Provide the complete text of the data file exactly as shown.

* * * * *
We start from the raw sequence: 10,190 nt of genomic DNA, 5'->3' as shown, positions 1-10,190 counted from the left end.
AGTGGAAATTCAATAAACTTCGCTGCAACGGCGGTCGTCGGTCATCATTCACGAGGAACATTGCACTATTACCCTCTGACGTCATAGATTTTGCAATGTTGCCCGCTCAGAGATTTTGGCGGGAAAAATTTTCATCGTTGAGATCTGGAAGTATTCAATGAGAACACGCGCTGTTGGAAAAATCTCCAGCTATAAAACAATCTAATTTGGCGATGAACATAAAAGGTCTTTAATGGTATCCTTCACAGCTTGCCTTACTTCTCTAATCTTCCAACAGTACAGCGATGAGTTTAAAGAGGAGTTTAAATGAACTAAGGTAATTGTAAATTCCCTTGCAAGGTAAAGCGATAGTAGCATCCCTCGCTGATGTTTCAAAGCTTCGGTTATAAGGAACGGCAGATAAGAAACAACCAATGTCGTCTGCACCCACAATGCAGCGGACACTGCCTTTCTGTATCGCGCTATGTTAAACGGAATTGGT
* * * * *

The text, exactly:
We start from the raw sequence: 10,190 nt of genomic DNA, 5'->3' as shown, positions 1-10,190 counted from the left end.
AGTGGAAATTCAATAAACTTCGCTGCAACGGCGGTCGTCGGTCATCATTCACGAGGAACATTGCACTATTACCCTCTGACGTCATAGATTTTGCAATGTTGCCCGCTCAGAGATTTTGGCGGGAAAAATTTTCATCGTTGAGATCTGGAAGTATTCAATGAGAACACGCGCTGTTGGAAAAATCTCCAGCTATAAAACAATCTAATTTGGCGATGAACATAAAAGGTCTTTAATGGTATCCTTCACAGCTTGCCTTACTTCTCTAATCTTCCAACAGTACAGCGATGAGTTTAAAGAGGAGTTTAAATGAACTAAGGTAATTGTAAATTCCCTTGCAAGGTAAAGCGATAGTAGCATCCCTCGCTGATGTTTCAAAGCTTCGGTTATAAGGAACGGCAGATAAGAAACAACCAATGTCGTCTGCACCCACAATGCAGCGGACACTGCCTTTCTGTATCGCGCTATGTTAAACGGAATTGGT